It was a difficult decision because initially when I joined after service in 1986 January, the plan was for me to work for just 10 years, after which I will go on my own, and start something. I had a lot of plans then. Before then, I had worked in a place where I thought that was what I wanted to do in the future, but as time rolled by, the plans began to change. Having done the first 10 years, which qualifies me for gratuity, I thought I would go, but the job became more interesting and I decided to stay for more years. As long as I stayed, I began to get more into the job and that was it. I couldn’t leave again. It became very interesting.
Tell me about your growing up years… Where were you born? Where did you grow up?
I was born in the ancient town called Owo, in Owo Kingdom. That was some 60 years ago, July 23. I grew up in Owo. My first 15 years was in Owo, without going out of the town. I had my elementary school and my primary in the town.
I left the town after my secondary school in 1975. I came to Lagos. But I had to go back again for some months to think about what next to do. That was the beginning. My beginning was very good and very humble. I am from a big family in Owo. Its was like a communion, where we lived together as one. My father had 9 good wives. And the kids from the 9 wives lived together. We all used to sit down to eat together. That was how all of us grew up.
After secondary school, I had to go to Kaduna. My sister was working in Kaduna, she was living in Kaduna. She is my senior sister. Even though she is from another mother, she took me exactly like her own brother. She took all of us to Kaduna and I started to work with my school certificate. I was in the Ministry of Health & Social Welfare. I did about 3 years there and I had to come back South became there was no admission.
I tried to get into Kaduna Poly or the University of Zaria, probably because of where we come from, there was no admission. So, I had to come back to the South. Then, I worked briefly for another 2 years before I got admission into Yaba College of Technology. I studied Accountancy. Thereafter I went to the University of Abuja for a Post Graduate Diploma in Finance. That was a pre-requisite for you to equate your certificate to a B.Sc. in NNPC, if not you won’t be able to move to managerial level.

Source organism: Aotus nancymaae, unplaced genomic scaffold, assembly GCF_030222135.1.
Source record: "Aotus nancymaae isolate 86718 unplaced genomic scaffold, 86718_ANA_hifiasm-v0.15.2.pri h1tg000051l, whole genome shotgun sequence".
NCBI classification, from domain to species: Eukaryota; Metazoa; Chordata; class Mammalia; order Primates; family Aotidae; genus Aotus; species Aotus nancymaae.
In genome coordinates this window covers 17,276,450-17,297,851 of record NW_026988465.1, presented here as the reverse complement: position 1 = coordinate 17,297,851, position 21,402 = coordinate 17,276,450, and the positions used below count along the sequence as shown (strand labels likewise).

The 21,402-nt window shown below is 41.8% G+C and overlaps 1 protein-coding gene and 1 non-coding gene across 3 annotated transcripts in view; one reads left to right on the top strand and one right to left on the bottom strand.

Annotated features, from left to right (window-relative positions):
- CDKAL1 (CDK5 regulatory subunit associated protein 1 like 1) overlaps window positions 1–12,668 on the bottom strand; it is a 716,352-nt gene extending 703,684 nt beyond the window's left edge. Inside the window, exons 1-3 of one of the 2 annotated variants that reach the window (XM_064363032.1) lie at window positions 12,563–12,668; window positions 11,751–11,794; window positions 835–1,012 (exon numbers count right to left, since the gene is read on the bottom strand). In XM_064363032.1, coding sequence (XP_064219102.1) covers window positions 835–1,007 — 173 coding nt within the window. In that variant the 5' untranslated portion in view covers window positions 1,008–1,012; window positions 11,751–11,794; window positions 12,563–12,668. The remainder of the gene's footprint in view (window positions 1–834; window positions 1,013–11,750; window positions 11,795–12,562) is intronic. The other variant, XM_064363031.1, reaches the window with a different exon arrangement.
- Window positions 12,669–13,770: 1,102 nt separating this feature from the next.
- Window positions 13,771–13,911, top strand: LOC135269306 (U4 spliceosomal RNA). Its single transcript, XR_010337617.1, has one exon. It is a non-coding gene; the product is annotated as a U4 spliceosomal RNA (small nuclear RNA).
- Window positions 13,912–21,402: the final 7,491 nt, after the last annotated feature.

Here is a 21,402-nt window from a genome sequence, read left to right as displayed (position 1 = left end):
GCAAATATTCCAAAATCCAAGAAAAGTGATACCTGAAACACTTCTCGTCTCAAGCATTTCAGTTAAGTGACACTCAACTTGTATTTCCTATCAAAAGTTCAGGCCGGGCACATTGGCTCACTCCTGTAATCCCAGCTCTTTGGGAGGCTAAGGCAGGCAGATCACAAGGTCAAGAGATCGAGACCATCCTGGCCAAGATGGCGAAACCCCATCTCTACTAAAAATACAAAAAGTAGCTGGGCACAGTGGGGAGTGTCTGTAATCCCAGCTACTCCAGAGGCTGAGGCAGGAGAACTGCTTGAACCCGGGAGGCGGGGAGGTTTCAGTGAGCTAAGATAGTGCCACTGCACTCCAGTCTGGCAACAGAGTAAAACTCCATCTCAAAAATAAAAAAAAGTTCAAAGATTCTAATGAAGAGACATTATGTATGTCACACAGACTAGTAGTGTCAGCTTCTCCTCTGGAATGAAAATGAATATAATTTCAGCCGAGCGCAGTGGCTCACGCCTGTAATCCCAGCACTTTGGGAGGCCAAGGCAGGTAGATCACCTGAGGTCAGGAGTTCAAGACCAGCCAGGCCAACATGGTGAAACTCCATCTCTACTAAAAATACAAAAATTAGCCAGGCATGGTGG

Everyone calls you Olowo. How did you get that nickname?
I am from a Royal Family in Owo, the Oladokun family, our own palace is directly in front of the Olowo’s palace in Owo. As a matter of fact, any Olowo that will be installed will have to come to our own family house on the ceremony day. Part of our family is the Osuro family. It’s a rite that the Osuro family will perform on any Olowo.
It was when I joined Ikoyi Club that the name actually because popular. In 2010 when I lost my mother, we had lost our 1st Oladokun, that is Oladokun Agededola 1 from our own family and there was a need for us to have a new chief. So, the Kabiyeesi then, late Oba Olateru Olagbegi now demanded that the family should bring forth their next chief, so I was brought forth. I was installed as the Oladokun Agbededola 2 of Owo from that royal family. My friends that came from Lagos attended the burial and they saw the installation and the chieftaincy and when we got back to Lagos they forgot about my name and they started calling me Olowo, Olowo. There are so many people in the club who don’t even know my name.
That was how the Olowo nickname overshadowed my name. As a matter of fact, when the late Olowo, Olateru Olagbegi joined his ancestors a few months ago, people were asking me if I was going to be the next Olowo. I had to tell them I am not qualified to be Olowo. I am just a Chief from Owo. That is how popular the name is.
(Part 2 Next week)